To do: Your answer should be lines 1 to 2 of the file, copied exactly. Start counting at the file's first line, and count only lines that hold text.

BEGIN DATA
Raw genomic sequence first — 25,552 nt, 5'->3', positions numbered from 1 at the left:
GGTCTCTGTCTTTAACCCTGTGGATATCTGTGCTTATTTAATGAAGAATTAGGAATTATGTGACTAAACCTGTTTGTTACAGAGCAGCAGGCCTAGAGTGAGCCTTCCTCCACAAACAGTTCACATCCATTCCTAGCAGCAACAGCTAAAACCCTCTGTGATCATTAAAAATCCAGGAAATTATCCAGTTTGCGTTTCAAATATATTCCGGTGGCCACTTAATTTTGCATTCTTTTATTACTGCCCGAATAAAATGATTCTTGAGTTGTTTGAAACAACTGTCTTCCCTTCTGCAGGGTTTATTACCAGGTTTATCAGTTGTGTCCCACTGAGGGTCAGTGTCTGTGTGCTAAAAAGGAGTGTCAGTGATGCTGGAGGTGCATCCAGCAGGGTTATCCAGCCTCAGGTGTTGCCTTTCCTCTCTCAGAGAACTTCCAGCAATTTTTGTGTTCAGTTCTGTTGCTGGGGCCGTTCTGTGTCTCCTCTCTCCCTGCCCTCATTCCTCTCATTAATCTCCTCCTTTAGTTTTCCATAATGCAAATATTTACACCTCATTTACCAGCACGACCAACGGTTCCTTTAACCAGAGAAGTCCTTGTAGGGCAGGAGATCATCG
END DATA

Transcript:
Raw genomic sequence first — 25,552 nt, 5'->3', positions numbered from 1 at the left:
GGTCTCTGTCTTTAACCCTGTGGATATCTGTGCTTATTTAATGAAGAATTAGGAATTATGTGACTAAACCTGTTTGTTACAGAGCAGCAGGCCTAGAGTGAGCCTTCCTCCACAAACAGTTCACATCCATTCCTAGCAGCAACAGCTAAAACCCTCTGTGATCATTAAAAATCCAGGAAATTATCCAGTTTGCGTTTCAAATATATTCCGGTGGCCACTTAATTTTGCATTCTTTTATTACTGCCCGAATAAAATGATTCTTGAGTTGTTTGAAACAACTGTCTTCCCTTCTGCAGGGTTTATTACCAGGTTTATCAGTTGTGTCCCACTGAGGGTCAGTGTCTGTGTGCTAAAAAGGAGTGTCAGTGATGCTGGAGGTGCATCCAGCAGGGTTATCCAGCCTCAGGTGTTGCCTTTCCTCTCTCAGAGAACTTCCAGCAATTTTTGTGTTCAGTTCTGTTGCTGGGGCCGTTCTGTGTCTCCTCTCTCCCTGCCCTCATTCCTCTCATTAATCTCCTCCTTTAGTTTTCCATAATGCAAATATTTACACCTCATTTACCAGCACGACCAACGGTTCCTTTAACCAGAGAAGTCCTTGTAGGGCAGGAGATCATCG